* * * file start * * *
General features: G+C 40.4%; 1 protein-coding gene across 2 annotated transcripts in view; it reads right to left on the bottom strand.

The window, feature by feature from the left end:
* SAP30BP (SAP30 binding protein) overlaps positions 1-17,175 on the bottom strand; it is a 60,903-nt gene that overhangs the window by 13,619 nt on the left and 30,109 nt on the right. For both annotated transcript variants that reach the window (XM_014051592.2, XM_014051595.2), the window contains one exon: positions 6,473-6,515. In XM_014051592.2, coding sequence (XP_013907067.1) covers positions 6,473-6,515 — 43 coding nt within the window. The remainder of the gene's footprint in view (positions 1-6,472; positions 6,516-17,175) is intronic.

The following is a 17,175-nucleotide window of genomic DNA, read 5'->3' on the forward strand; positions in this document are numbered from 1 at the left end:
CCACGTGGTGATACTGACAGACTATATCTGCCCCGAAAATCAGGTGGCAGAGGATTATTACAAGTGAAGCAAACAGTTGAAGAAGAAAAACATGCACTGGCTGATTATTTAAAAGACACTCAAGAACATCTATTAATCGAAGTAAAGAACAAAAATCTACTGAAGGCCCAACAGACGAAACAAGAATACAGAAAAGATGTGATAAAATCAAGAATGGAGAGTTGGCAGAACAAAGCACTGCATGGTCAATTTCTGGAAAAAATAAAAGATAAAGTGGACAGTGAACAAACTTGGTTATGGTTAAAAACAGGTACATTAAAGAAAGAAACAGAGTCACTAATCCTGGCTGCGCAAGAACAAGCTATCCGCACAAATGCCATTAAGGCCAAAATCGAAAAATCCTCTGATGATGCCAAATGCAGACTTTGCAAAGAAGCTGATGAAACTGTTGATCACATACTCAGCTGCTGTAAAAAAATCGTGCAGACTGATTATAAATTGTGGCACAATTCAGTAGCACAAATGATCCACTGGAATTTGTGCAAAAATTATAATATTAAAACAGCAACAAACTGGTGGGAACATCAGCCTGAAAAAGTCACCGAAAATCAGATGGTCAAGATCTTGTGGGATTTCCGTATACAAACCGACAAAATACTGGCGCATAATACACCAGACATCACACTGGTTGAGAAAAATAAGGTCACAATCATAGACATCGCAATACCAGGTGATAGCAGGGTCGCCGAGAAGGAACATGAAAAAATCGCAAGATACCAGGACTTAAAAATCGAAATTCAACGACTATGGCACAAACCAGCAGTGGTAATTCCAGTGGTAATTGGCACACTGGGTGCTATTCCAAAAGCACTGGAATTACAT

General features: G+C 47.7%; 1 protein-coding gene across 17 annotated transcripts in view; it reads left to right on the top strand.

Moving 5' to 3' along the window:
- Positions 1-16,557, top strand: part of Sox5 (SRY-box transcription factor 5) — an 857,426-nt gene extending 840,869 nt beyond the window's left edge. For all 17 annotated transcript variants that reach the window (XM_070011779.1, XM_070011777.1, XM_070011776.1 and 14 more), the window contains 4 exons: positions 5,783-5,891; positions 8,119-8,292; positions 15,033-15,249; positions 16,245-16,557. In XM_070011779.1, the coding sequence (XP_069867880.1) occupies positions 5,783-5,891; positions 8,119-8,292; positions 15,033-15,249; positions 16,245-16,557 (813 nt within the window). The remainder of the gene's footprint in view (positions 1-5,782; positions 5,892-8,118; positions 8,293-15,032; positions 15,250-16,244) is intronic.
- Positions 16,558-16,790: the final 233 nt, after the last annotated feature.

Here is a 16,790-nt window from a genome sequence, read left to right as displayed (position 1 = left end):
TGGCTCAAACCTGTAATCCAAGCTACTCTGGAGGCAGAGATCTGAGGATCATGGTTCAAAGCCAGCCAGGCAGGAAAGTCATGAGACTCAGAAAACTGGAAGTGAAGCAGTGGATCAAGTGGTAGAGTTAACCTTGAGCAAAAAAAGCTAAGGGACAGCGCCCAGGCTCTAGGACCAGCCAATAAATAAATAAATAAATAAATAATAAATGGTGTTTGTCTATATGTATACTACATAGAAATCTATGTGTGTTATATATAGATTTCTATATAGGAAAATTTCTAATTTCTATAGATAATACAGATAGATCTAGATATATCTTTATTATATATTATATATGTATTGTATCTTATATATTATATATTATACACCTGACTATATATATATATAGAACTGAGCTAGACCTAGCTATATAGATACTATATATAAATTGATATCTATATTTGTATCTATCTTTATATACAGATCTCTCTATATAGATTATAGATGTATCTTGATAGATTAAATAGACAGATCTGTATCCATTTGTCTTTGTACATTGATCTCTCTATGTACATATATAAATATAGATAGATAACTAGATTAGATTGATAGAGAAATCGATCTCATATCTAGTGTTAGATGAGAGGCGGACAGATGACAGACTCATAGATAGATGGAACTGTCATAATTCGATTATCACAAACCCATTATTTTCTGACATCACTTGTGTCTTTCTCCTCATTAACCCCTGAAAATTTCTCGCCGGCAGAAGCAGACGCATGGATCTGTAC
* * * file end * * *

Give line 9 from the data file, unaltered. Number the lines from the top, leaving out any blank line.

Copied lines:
- Positions 16,558-16,790: the final 233 nt, after the last annotated feature.